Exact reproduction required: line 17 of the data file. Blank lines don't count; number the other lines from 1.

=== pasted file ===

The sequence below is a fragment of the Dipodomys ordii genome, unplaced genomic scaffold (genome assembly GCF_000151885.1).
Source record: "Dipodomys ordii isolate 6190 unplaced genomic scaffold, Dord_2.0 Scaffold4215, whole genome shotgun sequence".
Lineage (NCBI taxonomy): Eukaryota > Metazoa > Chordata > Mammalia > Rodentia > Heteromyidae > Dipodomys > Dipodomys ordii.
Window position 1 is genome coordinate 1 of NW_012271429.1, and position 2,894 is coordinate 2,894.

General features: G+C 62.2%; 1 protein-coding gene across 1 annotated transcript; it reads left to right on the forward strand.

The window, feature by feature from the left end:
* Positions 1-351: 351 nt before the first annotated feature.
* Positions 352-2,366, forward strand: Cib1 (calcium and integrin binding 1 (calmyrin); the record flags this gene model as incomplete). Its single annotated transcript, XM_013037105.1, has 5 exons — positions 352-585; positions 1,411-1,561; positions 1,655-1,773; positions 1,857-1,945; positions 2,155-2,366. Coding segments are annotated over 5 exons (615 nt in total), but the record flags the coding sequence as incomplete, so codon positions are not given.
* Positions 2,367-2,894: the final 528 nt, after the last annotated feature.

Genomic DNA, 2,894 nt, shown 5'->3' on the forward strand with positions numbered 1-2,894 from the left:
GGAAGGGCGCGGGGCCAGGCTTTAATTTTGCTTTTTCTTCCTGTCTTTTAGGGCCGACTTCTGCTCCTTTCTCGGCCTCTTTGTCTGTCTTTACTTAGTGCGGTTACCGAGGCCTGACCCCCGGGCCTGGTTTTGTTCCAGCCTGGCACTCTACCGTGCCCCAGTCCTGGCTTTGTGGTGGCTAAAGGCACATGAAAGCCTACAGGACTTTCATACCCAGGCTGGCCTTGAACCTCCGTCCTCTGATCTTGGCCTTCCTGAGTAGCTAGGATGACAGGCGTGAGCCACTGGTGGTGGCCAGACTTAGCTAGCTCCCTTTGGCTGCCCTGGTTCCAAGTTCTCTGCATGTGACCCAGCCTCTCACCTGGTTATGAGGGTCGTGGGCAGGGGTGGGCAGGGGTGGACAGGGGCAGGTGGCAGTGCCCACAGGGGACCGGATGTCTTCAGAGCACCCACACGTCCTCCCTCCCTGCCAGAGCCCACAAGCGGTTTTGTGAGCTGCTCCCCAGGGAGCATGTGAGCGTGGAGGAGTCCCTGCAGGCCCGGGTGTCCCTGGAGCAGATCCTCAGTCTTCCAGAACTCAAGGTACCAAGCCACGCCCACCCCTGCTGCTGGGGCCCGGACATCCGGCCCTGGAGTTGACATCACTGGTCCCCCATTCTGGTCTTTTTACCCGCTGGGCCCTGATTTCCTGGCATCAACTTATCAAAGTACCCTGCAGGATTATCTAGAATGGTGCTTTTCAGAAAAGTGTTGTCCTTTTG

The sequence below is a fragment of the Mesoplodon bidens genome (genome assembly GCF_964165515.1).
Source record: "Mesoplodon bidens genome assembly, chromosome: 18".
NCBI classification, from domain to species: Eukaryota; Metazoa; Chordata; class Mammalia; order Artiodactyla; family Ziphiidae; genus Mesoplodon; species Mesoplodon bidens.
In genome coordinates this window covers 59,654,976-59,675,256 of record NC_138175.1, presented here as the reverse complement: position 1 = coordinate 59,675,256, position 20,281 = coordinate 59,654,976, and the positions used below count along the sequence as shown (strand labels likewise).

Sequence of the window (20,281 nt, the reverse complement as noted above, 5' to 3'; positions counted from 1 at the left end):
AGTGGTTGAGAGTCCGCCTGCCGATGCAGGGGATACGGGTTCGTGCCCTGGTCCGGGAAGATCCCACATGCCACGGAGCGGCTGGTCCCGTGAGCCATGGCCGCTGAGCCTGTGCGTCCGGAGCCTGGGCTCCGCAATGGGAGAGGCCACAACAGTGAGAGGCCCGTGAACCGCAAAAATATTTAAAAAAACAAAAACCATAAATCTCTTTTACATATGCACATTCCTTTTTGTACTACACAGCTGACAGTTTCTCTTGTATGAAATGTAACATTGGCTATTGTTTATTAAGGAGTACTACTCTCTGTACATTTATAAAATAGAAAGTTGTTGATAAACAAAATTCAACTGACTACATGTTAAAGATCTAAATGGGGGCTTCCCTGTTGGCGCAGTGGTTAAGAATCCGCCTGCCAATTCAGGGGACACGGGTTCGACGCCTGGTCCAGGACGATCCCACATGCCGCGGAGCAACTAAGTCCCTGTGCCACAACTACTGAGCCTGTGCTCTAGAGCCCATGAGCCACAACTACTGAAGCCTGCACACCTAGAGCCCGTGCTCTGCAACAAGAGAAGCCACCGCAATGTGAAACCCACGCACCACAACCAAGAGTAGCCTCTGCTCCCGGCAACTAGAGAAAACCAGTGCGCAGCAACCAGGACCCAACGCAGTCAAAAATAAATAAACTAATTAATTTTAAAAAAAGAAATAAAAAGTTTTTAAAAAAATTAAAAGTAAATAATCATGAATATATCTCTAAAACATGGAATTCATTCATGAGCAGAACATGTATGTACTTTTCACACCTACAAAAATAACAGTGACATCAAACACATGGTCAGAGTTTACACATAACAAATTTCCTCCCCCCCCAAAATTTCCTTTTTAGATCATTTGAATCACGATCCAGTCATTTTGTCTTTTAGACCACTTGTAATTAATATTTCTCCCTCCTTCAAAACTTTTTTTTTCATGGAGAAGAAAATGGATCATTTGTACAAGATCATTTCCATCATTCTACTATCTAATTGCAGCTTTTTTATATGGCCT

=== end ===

AGTGGTTGAGAGTCCGCCTGCCGATGCAGGGGATACGGGTTCGTGCCCTGGTCCGGGAAGATCCCACATGCCACGGAGCGGCTGGTCCCGTGAGCCATGGCCGCTGAGCCTGTGCGTCCGGAGCCTGGGCTCCGCAATGGGAGAGGCCACAACAGTGAGAGGCCCGTGAACCGCAAAAATATTTAAAAAAACAAAAACCATAAATCTCTTTTACATATGCACATTCCTTTTTGTACTACACAGCTGACAGTTTCTCTTGTATGAAATGTAACATTGGCTATTGTTTATTAAGGAGTACTACTCTCTGTACATTTATAAAATAGAAAGTTGTTGATAAACAAAATTCAACTGACTACATGTTAAAGATCTAAATGGGGGCTTCCCTGTTGGCGCAGTGGTTAAGAATCCGCCTGCCAATTCAGGGGACACGGGTTCGACGCCTGGTCCAGGACGATCCCACATGCCGCGGAGCAACTAAGTCCCTGTGCCACAACTACTGAGCCTGTGCTCTAGAGCCCATGAGCCACAACTACTGAAGCCTGCACACCTAGAGCCCGTGCTCTGCAACAAGAGAAGCCACCGCAATGTGAAACCCACGCACCACAACCAAGAGTAGCCTCTGCTCCCGGCAACTAGAGAAAACCAGTGCGCAGCAACCAGGACCCAACGCAGTCAAAAATAAATAAACTAATTAATTTTAAAAAAAGAAATAAAAAGTTTTTAAAAAAATTAAAAGTAAATAATCATGAATATATCTCTAAAACATGGAATTCATTCATGAGCAGAACATGTATGTACTTTTCACACCTACAAAAATAACAGTGACATCAAACACATGGTCAGAGTTTACACATAACAAATTTCCTCCCCCCCCAAAATTTCCTTTTTAGATCATTTGAATCACGATCCAGTCATTTTGTCTTTTAGACCACTTGTAATTAATATTTCTCCCTCCTTCAAAACTTTTTTTTTCATGGAGAAGAAAATGGATCATTTGTACAAGATCATTTCCATCATTCTACTATCTAATTGCAGCTTTTTTATATGGCCT